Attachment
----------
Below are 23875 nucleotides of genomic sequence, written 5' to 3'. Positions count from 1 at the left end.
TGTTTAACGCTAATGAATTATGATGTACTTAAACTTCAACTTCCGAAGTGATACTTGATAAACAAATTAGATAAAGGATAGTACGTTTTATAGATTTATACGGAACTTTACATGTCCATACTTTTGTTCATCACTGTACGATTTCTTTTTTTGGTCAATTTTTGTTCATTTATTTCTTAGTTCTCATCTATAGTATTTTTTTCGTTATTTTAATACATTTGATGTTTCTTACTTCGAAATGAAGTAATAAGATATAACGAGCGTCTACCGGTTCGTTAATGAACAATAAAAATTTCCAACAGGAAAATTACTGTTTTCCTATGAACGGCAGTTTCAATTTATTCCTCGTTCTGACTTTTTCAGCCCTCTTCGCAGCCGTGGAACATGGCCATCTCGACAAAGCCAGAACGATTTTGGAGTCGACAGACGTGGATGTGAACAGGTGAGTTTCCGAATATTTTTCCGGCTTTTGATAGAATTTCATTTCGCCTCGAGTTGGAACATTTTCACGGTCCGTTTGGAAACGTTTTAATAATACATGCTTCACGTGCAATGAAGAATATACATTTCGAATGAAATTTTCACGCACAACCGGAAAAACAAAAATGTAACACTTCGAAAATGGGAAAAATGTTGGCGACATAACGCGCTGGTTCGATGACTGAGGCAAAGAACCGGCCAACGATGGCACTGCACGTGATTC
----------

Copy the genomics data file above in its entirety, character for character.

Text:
Below are 23875 nucleotides of genomic sequence, written 5' to 3'. Positions count from 1 at the left end.
TGTTTAACGCTAATGAATTATGATGTACTTAAACTTCAACTTCCGAAGTGATACTTGATAAACAAATTAGATAAAGGATAGTACGTTTTATAGATTTATACGGAACTTTACATGTCCATACTTTTGTTCATCACTGTACGATTTCTTTTTTTGGTCAATTTTTGTTCATTTATTTCTTAGTTCTCATCTATAGTATTTTTTTCGTTATTTTAATACATTTGATGTTTCTTACTTCGAAATGAAGTAATAAGATATAACGAGCGTCTACCGGTTCGTTAATGAACAATAAAAATTTCCAACAGGAAAATTACTGTTTTCCTATGAACGGCAGTTTCAATTTATTCCTCGTTCTGACTTTTTCAGCCCTCTTCGCAGCCGTGGAACATGGCCATCTCGACAAAGCCAGAACGATTTTGGAGTCGACAGACGTGGATGTGAACAGGTGAGTTTCCGAATATTTTTCCGGCTTTTGATAGAATTTCATTTCGCCTCGAGTTGGAACATTTTCACGGTCCGTTTGGAAACGTTTTAATAATACATGCTTCACGTGCAATGAAGAATATACATTTCGAATGAAATTTTCACGCACAACCGGAAAAACAAAAATGTAACACTTCGAAAATGGGAAAAATGTTGGCGACATAACGCGCTGGTTCGATGACTGAGGCAAAGAACCGGCCAACGATGGCACTGCACGTGATTC